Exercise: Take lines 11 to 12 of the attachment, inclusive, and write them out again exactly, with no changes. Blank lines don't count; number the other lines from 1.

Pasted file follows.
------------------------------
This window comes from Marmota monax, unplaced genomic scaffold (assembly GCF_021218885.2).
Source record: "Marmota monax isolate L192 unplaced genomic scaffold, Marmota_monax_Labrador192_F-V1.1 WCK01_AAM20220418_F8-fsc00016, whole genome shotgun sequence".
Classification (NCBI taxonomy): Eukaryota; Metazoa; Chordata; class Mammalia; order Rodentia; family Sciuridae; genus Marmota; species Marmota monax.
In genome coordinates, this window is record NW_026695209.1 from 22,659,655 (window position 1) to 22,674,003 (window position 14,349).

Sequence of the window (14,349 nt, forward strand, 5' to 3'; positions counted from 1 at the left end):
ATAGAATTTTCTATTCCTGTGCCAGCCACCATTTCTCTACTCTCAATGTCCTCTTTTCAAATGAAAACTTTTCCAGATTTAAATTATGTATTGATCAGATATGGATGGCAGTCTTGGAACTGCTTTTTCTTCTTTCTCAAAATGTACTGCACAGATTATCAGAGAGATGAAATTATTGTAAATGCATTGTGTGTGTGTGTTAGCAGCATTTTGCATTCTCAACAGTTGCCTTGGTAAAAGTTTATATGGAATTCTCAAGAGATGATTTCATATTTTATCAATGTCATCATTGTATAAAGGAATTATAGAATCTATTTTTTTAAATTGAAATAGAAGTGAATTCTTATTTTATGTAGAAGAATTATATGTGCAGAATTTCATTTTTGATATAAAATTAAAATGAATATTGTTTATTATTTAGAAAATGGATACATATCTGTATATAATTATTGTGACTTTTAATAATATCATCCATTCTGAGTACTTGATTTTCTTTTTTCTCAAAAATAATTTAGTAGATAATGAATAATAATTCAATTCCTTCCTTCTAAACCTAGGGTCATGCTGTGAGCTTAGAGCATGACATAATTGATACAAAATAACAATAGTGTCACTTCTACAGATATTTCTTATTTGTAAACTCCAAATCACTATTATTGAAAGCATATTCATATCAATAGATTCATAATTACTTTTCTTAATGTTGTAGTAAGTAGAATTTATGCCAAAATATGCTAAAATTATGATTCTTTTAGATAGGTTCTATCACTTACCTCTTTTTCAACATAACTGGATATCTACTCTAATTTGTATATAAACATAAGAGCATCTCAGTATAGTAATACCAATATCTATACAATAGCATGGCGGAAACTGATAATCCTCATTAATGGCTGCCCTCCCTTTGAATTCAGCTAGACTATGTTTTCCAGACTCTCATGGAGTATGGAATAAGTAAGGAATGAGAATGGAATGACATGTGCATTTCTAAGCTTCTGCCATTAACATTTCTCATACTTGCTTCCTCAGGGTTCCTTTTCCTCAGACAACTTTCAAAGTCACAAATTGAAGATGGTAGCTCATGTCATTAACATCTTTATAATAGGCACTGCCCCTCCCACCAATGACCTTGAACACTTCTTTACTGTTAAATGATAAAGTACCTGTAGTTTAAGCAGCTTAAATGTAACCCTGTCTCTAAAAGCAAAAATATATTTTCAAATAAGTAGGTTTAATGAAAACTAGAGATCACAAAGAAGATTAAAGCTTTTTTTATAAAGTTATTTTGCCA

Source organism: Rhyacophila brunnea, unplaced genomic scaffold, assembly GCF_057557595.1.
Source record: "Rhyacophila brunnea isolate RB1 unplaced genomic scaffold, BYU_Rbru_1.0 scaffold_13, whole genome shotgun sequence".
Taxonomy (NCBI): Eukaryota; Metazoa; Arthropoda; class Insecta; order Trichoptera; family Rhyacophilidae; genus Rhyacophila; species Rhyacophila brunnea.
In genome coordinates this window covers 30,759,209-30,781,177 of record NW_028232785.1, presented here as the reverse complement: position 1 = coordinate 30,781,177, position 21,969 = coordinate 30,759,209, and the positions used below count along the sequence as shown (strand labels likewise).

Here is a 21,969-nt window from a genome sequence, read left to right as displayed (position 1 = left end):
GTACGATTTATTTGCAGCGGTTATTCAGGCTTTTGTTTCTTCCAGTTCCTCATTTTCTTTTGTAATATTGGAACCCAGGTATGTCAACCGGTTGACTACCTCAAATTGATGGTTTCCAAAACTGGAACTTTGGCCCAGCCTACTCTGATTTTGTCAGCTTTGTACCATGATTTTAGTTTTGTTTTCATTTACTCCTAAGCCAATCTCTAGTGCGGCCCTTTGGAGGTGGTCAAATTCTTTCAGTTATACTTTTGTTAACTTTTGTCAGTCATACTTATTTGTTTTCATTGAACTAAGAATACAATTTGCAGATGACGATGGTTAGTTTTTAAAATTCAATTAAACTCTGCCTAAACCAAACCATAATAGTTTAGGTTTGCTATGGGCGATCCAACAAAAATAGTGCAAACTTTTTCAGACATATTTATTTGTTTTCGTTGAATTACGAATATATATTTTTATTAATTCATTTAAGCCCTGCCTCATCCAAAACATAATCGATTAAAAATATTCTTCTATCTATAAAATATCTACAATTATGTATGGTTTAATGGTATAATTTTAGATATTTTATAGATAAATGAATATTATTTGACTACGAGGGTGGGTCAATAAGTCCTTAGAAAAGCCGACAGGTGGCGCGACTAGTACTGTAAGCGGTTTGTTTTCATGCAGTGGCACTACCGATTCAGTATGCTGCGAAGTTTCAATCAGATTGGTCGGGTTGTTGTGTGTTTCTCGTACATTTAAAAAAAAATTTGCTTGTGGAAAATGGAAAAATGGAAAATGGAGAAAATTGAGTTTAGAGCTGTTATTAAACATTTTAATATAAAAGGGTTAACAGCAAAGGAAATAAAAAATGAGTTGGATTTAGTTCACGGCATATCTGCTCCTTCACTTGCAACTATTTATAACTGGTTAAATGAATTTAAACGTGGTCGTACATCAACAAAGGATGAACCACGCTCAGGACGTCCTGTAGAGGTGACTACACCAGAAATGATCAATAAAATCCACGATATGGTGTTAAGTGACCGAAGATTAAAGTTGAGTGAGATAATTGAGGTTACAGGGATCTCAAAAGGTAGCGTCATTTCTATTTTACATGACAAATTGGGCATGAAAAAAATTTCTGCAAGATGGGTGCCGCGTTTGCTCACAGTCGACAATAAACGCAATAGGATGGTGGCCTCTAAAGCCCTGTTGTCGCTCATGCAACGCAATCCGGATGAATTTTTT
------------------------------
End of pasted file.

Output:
Here is a 21,969-nt window from a genome sequence, read left to right as displayed (position 1 = left end):
GTACGATTTATTTGCAGCGGTTATTCAGGCTTTTGTTTCTTCCAGTTCCTCATTTTCTTTTGTAATATTGGAACCCAGGTATGTCAACCGGTTGACTACCTCAAATTGATGGTTTCCAAAACTGGAACTTTGGCCCAGCCTACTCTGATTTTGTCAGCTTTGTACCATGATTTTAGTTTTGTTTTCATTTACTCCTAAGCCAATCTCTAGTGCGGCCCTTTGGAGGTGGTCAAATTCTTTCAGTTATACTTTTGTTAACTTTTGTCAGTCATACTTATTTGTTTTCATTGAACTAAGAATACAATTTGCAGATGACGATGGTTAGTTTTTAAAATTCAATTAAACTCTGCCTAAACCAAACCATAATAGTTTAGGTTTGCTATGGGCGATCCAACAAAAATAGTGCAAACTTTTTCAGACATATTTATTTGTTTTCGTTGAATTACGAATATATATTTTTATTAATTCATTTAAGCCCTGCCTCATCCAAAACATAATCGATTAAAAATATTCTTCTATCTATAAAATATCTACAATTATGTATGGTTTAATGGTATAATTTTAGATATTTTATAGATAAATGAATATTATTTGACTACGAGGGTGGGTCAATAAGTCCTTAGAAAAGCCGACAGGTGGCGCGACTAGTACTGTAAGCGGTTTGTTTTCATGCAGTGGCACTACCGATTCAGTATGCTGCGAAGTTTCAATCAGATTGGTCGGGTTGTTGTGTGTTTCTCGTACATTTAAAAAAAAATTTGCTTGTGGAAAATGGAAAAATGGAAAATGGAGAAAATTGAGTTTAGAGCTGTTATTAAACATTTTAATATAAAAGGGTTAACAGCAAAGGAAATAAAAAATGAGTTGGATTTAGTTCACGGCATATCTGCTCCTTCACTTGCAACTATTTATAACTGGTTAAATGAATTTAAACGTGGTCGTACATCAACAAAGGATGAACCACGCTCAGGACGTCCTGTAGAGGTGACTACACCAGAAATGATCAATAAAATCCACGATATGGTGTTAAGTGACCGAAGATTAAAGTTGAGTGAGATAATTGAGGTTACAGGGATCTCAAAAGGTAGCGTCATTTCTATTTTACATGACAAATTGGGCATGAAAAAAATTTCTGCAAGATGGGTGCCGCGTTTGCTCACAGTCGACAATAAACGCAATAGGATGGTGGCCTCTAAAGCCCTGTTGTCGCTCATGCAACGCAATCCGGATGAATTTTTT